In 18 months, University Hospitals of Leicester NHS Trust has turned around its procurement function, producing significant savings, better-trained staff and streamlined processes. It was highly commended in the Health Care Supplies Association national awards in 2016 and is now involved in shaping the national procurement agenda.
Financial pressures at the trust prompted the initiative. In 2015/16, the trust reported a £34m deficit – £2m better than its initial control total thanks to delivering a cost improvement plan of £43m. Procurement played a role in this – non-pay procurement savings that year were £3.8m. But with a significant underlying deficit, chief financial officer Paul Traynor believed more could be saved from the £400m it spends each year on goods and services.
He asked Ben Shaw, the head of procurement and supplies who was appointed in January 2015, to develop a procurement and supplies strategy to deliver these savings. A listening exercise with colleagues inside and outside the trust followed, identifying three factors critical to transforming procurement at the trust:
- Developing the people and team
- Creating and embedding efficient processes
- Building strong partnerships with stakeholders inside and outside the trust.
The initial focus was on getting the procurement team right. ‘I think we have done really well. We went from saving less than £4m a year to this year [2016/17], when it will be close to £8m. To do that you have to start with the people and get the right team. You must focus on the team and then the processes – looking at partnerships and asking everyone what needs to improve. If you focus on these things the performance will start to sort itself out,’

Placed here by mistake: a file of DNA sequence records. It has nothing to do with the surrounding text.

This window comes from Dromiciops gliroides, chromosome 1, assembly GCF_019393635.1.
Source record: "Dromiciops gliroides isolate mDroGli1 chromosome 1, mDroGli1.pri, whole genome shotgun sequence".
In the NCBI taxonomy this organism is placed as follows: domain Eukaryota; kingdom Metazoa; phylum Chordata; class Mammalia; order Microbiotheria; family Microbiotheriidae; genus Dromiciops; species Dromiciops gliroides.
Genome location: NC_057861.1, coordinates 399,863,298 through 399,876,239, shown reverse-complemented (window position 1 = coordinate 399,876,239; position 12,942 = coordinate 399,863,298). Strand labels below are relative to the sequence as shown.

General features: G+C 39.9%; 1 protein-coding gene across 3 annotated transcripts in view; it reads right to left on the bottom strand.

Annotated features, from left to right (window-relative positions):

Mr Shaw says. ‘I was fortunate in that I had a good and experienced team and my predecessor had laid good foundations, but I found some key processes were not in place to drive better performance.
Historically, perhaps the profile of the team was not a high as it could be.’ When vacancies came up following several retirements, rather than replace them like-for-like, Mr Shaw recruited more junior staff into specialist procurement roles. Others were recruited to focus on improving the trust catalogue and order processing. The team was restructured gradually, with staff assigned to manage categories of goods and also aligned to departments as account managers.
It would have been difficult to recruit staff with a purchasing background from the private sector, he says, so the trust made the decision to grow its own. The team has focused on developing these individuals, committing to their training and also to the skills of existing staff.